Joseph Filiplic, Educator and Technology Coach, Edmonton Catholic Schools
With Microsoft technology, I can better support my students and their families and enrich the ways in which they want to engage and learn.
I have been a classroom teacher for 17 years. Being this far into my career, I thought I had it all figured out, from assessment to classroom management, from first day expectations to demonstration of learning evenings. I was even ready for COVID and remote learning.
I was wrong.
The COVID pandemic and the move to remote learning turned education upside down. I remember the Sunday evening vividly as our provincial government announced all students were going to transition to remote learning. Sitting in front of the TV watching the news and listening to the announcement, I grabbed my laptop and began brainstorming activities I was going to do with my students while online to keep them engaged in learning. I had this master plan that would not fail—I was simply going to turn my classroom into an online learning environment. How hard could it be? All my students are tech-savvy teenagers who live online 24/7, right? They all have the latest technology and the software skills to easily meet me technologically where I am, right?
I quickly realized a digital divide, a technological barrier, existed among my students. Not everyone was equipped with a suitable situation to fully embrace a remote, synchronous learning environment. Suddenly, my eighth graders became caregivers for younger siblings while their parents were having to work. The latest technology devices they have been bringing to school are suddenly limited by their internet connection at home now that their parents and siblings were all working online during the same hours. Even in my own home, my wife (who is a teacher as well) and both of our daughters (grade three and preschool at the time) were remote at the same time. Sitting around the kitchen table with two of us live teaching different classes and two of us live attending different classes did not work. Even though each of us had a reliable device, our internet connection was far from adequate. And if it is not working at my house, then is it possible it is not working for my students and their families either?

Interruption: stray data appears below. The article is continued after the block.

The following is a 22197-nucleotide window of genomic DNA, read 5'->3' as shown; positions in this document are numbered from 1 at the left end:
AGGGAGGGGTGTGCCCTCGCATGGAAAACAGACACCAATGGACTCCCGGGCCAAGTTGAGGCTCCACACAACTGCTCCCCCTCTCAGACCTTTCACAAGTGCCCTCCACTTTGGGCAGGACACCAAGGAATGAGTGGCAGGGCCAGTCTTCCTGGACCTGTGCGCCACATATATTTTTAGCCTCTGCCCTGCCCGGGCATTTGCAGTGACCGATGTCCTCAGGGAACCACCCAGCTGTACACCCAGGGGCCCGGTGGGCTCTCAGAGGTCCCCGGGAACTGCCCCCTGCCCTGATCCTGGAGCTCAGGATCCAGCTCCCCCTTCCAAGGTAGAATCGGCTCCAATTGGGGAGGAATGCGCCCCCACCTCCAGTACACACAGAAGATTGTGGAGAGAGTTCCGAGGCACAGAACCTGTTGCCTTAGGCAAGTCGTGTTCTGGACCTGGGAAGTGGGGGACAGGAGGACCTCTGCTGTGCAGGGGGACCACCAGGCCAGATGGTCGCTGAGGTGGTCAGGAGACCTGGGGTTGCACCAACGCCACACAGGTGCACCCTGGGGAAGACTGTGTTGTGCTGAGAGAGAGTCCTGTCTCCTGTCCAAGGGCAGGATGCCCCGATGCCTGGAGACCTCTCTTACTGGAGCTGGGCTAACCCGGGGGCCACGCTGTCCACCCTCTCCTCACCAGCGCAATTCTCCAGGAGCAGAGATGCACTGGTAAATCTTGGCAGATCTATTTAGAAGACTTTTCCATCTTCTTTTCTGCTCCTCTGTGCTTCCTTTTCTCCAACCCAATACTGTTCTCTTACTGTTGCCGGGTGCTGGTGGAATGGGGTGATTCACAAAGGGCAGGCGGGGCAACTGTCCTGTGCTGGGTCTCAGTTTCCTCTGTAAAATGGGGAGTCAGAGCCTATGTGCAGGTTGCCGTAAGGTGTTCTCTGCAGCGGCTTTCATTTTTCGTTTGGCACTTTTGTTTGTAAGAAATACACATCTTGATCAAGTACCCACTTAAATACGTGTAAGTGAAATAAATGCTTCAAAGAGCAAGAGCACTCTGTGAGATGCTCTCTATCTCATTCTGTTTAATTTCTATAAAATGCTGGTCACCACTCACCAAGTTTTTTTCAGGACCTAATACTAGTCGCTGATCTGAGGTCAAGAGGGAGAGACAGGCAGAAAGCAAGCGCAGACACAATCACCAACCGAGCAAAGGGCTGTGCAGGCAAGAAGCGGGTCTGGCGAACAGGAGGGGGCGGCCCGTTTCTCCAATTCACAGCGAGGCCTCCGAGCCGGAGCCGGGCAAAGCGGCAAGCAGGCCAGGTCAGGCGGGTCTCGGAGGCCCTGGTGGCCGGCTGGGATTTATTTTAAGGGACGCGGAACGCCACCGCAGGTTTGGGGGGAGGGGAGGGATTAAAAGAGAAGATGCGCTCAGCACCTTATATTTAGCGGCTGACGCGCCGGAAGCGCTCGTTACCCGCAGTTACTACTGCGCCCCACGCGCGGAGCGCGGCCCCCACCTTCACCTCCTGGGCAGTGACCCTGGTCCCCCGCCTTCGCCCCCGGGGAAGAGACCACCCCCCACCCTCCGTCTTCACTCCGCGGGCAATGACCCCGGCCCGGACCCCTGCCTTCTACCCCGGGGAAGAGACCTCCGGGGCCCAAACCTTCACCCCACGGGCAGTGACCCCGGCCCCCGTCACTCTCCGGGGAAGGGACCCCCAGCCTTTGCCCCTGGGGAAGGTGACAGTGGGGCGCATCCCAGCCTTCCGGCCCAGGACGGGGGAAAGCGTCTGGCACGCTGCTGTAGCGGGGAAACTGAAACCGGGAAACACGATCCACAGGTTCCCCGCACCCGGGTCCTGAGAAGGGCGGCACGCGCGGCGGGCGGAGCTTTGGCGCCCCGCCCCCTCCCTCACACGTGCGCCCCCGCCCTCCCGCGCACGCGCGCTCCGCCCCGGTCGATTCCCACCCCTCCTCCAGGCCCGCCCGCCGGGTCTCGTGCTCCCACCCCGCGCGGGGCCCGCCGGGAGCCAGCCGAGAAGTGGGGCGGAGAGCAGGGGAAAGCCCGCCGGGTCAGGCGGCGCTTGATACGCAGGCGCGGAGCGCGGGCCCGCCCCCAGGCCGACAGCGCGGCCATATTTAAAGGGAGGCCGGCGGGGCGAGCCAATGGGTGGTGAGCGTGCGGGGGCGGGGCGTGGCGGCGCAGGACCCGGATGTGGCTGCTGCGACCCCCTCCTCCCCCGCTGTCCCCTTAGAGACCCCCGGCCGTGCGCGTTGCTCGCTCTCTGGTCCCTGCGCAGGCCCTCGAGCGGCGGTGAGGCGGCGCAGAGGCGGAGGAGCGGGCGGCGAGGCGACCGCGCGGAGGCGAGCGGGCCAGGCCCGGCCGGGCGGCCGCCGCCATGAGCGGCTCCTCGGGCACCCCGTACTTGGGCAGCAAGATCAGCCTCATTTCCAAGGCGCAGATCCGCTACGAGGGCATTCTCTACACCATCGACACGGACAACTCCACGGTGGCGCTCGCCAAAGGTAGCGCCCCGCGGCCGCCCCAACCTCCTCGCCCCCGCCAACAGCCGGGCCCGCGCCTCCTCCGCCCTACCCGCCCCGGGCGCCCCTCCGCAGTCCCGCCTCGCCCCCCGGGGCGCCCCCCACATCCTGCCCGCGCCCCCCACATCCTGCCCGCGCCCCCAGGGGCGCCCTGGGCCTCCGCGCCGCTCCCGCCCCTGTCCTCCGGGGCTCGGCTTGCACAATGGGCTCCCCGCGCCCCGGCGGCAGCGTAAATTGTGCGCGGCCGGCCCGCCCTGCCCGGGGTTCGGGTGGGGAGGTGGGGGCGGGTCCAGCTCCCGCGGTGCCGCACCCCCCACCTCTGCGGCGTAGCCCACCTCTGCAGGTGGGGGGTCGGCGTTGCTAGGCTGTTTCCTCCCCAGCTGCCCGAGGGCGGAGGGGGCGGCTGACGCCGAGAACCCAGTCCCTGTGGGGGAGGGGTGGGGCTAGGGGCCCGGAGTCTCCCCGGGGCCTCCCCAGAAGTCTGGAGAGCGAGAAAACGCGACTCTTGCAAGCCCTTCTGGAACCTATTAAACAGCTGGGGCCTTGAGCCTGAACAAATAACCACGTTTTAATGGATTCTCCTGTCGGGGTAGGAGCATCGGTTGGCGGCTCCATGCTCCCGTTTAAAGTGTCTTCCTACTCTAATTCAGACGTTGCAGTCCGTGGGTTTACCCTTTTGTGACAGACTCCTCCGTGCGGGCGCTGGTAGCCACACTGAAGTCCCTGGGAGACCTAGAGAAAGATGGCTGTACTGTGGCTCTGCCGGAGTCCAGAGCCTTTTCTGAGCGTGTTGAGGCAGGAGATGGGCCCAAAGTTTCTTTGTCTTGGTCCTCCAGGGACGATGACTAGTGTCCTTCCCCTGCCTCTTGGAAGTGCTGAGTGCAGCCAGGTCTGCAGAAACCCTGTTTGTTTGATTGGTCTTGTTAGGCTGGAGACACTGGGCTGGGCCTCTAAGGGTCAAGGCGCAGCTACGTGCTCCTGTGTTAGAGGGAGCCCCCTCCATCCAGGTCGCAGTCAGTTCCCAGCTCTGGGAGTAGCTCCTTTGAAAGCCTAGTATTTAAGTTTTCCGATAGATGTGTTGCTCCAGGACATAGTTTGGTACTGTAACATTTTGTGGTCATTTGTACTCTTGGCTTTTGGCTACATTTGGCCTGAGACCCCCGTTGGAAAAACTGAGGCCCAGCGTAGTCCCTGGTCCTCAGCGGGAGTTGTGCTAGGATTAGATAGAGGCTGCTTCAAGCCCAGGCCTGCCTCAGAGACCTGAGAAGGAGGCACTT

I quickly realized the grandiose plan of remote, synchronous learning was not the vision I had when the call to remote learning took place. It was at this point that I began to look at the tools at my disposal to ensure student engagement for whatever situation my students and their families were in. I turned to Microsoft Teams, Microsoft OneNote and the power of video to reach my students in the best ways possible. I flipped my lessons. A flipped classroom essentially has students viewing lesson content before class and using class time for homework. That was my plan, asynchronous learning. And that is just what I did. I began recording my lessons and placing them into Microsoft Teams where students could access at a time that worked best for them. I would post announcements into the various channels I had and met live with students who were able to do so. Others who could not attend live would Teams chat me and set up video conference calls for when it was convenient for both them and me. Microsoft OneNote housed all of their notes and I was able to distribute all the necessary material to them with only a few clicks. Videos were uploaded to Teams, linked to their OneNote notebooks and uploaded to YouTube.